Neon Tetra (paracheirodon innesi) Keeping and feeding

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Neon tetras (Paracheirodon innesi ) are one of the amounst the most popular of community fish and an excellent choice for those new to keeping fish as well as an excellent adittion to the more seasoned collection. Their size hen on display at pet shops is often under 2 cm and at full size, they reach no bigger than about 3.5 - 4 cm in length. If you like color in your aquarium fish, the Neon tetra will add real sparkle and flash to any aquarium.

A silverey fish which darkens to a pleasing iridescent blue along its back, the neon tetra also has a bright red tail. In addition, these active little fish like to shoul in groups of 6 or more, so a tank of neon tetras continually flashes with red, silver-white, and blue!Although they are in the same family as the Piranha, neon tetras are completely peaseful fish and if kept with more aggressive types are more apt to become prey than predate. There diet can cosist mostly of commercially avaliable tropical fish flake such as King British or Tetra and can be sublimented with bloodworm (live, Frozen, Dried and pelleted) Krill (Pelleted) veg Pellets, brineshrimp etc Neon teras prefer well oxygenated slightly acisic water conditions wth a darker substrate and plenty of live plants, this more accuratly reflects their natural surroundings of the amazon basin, althogh almost all of those commercially avaliable are mass bread either in europe or in indonesian fish farms.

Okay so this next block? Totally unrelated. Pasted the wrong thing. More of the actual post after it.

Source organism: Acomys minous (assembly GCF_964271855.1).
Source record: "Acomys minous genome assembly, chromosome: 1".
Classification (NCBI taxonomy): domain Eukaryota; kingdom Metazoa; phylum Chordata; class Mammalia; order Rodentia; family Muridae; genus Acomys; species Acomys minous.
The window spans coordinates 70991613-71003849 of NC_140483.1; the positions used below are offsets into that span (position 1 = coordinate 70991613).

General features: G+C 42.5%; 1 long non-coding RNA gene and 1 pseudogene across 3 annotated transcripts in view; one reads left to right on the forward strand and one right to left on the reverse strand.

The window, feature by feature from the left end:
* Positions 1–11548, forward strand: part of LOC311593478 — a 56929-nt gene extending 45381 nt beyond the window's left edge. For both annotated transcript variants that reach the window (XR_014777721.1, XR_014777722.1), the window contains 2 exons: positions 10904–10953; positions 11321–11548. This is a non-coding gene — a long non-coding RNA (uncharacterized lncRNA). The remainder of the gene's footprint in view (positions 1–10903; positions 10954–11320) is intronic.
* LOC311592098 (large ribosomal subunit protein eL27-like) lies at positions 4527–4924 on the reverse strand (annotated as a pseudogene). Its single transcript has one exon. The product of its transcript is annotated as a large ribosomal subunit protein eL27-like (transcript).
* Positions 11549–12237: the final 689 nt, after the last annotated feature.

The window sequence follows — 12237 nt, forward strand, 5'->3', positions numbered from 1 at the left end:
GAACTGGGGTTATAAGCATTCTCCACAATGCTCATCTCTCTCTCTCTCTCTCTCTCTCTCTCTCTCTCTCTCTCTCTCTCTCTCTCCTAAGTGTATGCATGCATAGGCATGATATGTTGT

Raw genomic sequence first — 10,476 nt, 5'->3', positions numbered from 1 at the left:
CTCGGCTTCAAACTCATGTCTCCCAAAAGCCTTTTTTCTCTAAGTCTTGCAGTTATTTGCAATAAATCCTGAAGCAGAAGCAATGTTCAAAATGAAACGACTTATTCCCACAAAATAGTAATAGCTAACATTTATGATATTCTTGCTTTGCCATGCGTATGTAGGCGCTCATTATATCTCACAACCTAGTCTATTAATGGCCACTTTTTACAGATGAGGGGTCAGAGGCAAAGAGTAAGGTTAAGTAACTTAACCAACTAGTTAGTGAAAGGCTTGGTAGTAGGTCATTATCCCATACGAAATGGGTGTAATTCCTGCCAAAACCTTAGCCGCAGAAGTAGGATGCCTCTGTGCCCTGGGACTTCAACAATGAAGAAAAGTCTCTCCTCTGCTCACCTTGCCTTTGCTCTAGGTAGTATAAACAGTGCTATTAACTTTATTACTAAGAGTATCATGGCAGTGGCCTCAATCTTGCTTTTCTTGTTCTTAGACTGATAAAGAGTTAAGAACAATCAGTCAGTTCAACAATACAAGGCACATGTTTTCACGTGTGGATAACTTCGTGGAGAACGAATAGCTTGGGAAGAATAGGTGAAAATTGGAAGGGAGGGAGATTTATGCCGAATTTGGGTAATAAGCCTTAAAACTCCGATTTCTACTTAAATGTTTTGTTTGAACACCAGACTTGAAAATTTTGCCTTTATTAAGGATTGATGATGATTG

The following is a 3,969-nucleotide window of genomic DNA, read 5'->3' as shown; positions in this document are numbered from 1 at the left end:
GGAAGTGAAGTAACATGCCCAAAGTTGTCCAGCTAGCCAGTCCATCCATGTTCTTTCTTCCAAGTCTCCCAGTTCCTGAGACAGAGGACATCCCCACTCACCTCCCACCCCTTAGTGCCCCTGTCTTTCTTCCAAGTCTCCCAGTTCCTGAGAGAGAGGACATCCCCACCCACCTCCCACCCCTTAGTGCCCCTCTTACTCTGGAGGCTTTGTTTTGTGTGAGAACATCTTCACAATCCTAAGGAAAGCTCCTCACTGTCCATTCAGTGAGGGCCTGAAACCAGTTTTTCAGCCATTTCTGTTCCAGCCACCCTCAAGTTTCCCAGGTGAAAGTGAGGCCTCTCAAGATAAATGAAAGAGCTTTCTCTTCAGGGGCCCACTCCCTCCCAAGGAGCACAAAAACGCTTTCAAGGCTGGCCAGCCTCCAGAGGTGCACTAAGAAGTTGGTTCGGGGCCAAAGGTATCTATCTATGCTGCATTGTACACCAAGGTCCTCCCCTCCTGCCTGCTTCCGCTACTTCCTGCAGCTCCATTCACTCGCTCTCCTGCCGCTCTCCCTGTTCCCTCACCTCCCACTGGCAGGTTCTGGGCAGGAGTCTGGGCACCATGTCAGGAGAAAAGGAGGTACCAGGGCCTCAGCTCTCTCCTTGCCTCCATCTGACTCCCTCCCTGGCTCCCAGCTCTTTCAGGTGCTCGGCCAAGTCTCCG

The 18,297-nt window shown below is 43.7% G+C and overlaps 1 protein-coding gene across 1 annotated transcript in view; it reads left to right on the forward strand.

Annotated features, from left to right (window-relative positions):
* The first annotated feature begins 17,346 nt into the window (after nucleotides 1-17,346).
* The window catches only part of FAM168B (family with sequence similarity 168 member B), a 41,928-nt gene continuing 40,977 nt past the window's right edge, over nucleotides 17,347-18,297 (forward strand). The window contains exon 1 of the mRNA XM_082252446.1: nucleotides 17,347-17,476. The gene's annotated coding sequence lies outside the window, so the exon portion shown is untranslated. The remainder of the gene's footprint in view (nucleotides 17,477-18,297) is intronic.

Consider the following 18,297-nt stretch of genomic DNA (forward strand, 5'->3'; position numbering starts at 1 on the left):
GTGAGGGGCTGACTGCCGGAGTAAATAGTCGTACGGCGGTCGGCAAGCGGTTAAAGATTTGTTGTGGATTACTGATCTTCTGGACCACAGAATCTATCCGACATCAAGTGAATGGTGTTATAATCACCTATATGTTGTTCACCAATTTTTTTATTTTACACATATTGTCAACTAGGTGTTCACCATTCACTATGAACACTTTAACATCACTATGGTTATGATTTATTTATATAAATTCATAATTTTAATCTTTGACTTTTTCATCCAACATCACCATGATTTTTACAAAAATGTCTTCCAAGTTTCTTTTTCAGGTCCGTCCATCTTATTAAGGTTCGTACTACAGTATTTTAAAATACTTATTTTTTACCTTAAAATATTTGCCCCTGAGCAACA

One major problem with the neon tetra is its susceptibility to neon tetra disease. When you buy your fish, inspect them closely for any signs of disease or weakness. Physically a sick fish will be paler in color than the healthy ones, but an easy way to spot illness is when a neon prefers to be alone rather than joining in its school. Unfortunately, there is no cure for neon tetra disease. In its advanced stages, the fish becomes crippled. It loses use of its tail and its spine is noticeably curved. Neon tetra disease is a degenerative disease, believed to be caused by environmental factors. Because of this, it isn't thought to be contagious, but it will keep affecting your school until you have rectified the conditions that cause it. Common causes of neon tetra disease include poor water conditions and harassment by other fish. Neon tetras are also very sensitive to loud noises and bright lights.  Neon Tetras will not tolerate dramatic changes to their environment.

With that in mind, you will need to introduce these fish to their new home patiently. Open the bag that you brought the fish home with before placing into the aquarium. Fold down the bag to help it retain shape. Allow the bag to float in the aquarium and replace ten percent of the water from the bag with water from your aquarium every five minutes for a period of at least forty minutes. After this period of acclimation, submerge the bag and wait for the fish to swim out freely. You may need to hold the bag open during this process to allow them space for exit. By tempering them to their new environment with this method your fish will adjust with less mortality. When kept with other fish, consider the aggressive behavior and size of potential tank-mates. Neons cannot be kept with predator type fish or anything that is large enough to eat them, including the innocent looking Angelfish. They will also not do well with fish that will harass them, such as Barbs, Danios, or Gouramies

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